Pediatric Encephalopathy (Encephalitis)

Pediatric Encephalopathy (Encephalitis)

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Summary

Encephalitis is inflammation (swelling) of the brain, most often caused by a viral infection.

Expanded overview

Inflammation of the brain due to encephalitis can be caused by a viral or bacterial infection. In most cases, encephalitis only causes mild flu-like symptoms. In rare cases, however, encephalitis can be life threatening. 

Causes

Pediatric encephalopathy may be caused by several factors. In infants (birth to 1 year*), it is usually a genetic condition involving high levels of glycine (amino acid) in the brain.

Other causes of encephalopathy include:

Types

There are two main types of encephalitis:

  • Primary encephalitis – This occurs when a virus or other agent directly infects the brain. The infection may be concentrated in one area or it could be widespread.
  • Secondary encephalitis – This occurs when a person’s immune system fails to react to an infection elsewhere in the body effectively. Instead of attacking the cells that have caused the infection, the immune system attacks healthy brain cells by mistake.

Symptoms

Common symptoms

In most cases, babies and children with encephalitis experience mild, flu-like symptoms, including:

  • Aches in muscles or joints
  • Body stiffness
  • Bulging in the soft spots (fontanels) of the infant’s skull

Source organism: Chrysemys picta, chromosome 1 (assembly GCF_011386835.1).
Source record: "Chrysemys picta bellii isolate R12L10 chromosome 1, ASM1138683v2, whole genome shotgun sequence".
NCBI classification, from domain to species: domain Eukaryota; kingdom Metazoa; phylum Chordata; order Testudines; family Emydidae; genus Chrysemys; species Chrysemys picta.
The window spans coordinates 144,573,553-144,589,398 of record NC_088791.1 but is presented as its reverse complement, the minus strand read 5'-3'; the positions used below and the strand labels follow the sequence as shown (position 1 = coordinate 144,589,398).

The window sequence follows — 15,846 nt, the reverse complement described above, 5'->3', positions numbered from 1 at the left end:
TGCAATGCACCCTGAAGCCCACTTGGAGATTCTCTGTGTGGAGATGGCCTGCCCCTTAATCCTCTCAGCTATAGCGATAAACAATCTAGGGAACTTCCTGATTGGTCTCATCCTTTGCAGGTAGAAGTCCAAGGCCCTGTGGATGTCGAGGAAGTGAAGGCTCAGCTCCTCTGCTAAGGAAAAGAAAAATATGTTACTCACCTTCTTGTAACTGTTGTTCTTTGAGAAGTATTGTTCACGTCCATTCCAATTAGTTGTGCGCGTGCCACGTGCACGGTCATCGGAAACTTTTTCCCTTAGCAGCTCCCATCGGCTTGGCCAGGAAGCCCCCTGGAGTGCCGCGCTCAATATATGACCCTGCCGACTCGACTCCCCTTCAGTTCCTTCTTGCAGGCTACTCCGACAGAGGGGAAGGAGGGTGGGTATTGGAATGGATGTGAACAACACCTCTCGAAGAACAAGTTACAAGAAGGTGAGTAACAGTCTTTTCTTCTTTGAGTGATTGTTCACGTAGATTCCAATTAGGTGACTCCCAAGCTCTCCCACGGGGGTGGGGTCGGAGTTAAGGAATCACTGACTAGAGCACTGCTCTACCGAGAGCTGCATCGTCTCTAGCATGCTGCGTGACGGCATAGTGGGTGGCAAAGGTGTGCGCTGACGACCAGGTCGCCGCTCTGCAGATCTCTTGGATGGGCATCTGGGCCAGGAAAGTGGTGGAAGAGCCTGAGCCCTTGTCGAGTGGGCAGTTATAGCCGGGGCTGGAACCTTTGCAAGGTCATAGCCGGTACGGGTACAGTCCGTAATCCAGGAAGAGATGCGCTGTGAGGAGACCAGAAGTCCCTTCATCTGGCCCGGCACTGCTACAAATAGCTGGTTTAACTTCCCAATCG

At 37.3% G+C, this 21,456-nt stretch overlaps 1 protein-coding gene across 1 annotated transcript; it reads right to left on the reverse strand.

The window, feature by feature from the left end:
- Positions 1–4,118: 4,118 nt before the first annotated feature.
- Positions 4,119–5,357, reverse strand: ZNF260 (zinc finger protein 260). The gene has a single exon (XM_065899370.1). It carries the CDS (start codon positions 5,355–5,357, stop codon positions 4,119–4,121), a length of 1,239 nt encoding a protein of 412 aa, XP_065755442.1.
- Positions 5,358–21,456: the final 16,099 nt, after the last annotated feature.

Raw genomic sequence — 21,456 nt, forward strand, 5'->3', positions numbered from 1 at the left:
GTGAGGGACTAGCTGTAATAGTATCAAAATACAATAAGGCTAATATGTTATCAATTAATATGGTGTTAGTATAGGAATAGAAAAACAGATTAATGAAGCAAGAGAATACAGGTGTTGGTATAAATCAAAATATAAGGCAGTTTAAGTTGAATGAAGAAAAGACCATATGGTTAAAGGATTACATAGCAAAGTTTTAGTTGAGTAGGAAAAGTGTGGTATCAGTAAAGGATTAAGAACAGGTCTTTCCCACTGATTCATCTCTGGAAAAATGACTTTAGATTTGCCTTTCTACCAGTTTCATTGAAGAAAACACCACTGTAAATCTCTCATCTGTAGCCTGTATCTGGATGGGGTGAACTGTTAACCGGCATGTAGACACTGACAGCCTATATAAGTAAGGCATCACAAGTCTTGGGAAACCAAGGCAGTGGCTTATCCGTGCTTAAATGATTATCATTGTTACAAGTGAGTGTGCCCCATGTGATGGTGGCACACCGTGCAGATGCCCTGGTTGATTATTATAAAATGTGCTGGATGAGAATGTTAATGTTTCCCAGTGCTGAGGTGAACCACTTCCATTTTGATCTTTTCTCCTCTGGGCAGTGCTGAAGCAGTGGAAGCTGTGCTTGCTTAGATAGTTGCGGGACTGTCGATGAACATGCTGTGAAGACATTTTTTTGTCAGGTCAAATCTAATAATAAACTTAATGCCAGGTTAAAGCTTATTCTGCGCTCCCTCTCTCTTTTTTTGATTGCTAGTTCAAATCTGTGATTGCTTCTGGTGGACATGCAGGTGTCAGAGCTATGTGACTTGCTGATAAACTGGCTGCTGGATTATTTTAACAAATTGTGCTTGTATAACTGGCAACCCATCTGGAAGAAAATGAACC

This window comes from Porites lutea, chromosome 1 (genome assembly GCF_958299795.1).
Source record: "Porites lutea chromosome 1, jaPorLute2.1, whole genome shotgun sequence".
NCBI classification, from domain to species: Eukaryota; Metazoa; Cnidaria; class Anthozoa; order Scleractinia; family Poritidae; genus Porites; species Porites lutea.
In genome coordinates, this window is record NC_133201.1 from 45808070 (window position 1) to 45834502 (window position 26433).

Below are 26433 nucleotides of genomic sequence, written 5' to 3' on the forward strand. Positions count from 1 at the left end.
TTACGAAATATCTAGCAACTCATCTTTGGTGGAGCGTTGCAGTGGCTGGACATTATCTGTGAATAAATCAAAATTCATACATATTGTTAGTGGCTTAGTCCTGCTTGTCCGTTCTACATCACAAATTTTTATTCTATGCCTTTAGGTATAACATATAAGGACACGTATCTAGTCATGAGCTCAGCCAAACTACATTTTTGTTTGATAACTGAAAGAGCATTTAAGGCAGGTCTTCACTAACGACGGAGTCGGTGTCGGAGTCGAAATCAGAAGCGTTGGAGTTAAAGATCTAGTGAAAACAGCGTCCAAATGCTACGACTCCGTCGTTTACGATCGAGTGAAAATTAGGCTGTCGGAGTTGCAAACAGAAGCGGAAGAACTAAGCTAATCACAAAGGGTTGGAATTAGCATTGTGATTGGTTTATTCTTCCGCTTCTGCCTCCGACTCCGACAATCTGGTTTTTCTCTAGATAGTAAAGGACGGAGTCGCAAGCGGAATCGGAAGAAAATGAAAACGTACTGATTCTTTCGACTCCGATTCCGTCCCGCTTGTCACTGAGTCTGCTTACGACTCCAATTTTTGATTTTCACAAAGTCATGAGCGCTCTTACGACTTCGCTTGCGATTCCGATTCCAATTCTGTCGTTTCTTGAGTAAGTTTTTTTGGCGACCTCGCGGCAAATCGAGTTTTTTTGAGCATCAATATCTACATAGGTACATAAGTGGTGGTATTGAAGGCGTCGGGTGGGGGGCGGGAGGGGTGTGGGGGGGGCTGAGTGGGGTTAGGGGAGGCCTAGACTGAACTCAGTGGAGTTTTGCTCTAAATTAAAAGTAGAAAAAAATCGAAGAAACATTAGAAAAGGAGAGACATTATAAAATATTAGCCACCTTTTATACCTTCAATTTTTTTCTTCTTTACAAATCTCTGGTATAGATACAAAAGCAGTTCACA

• Fatigue or weakness
  • Fever
  • Headache
  • Irritability
  • Nausea and vomiting
  • Poor feeding or not waking up for a feeding

Severe symptoms

In more severe cases, babies and children with encephalitis experience these signs and symptoms:

  • Confusion, agitation or hallucinations
  • Loss of consciousness
  • Loss of sensation or paralysis in certain regions of the face or body
  • Muscle weakness
  • Problems with speech or hearing
  • Seizures

Long-term complications

Several other complications related to encephalitis can persist for months or even for the rest of a person’s life. These complications include:

  • Hearing or vision defects
  • Memory problems
  • Paralysis
  • Persistent fatigue
  • Personality changes
  • Speech impairments
  • Weakness or lack of muscle coordination

 

*Age of infants as defined by the World Health Organization (WHO).

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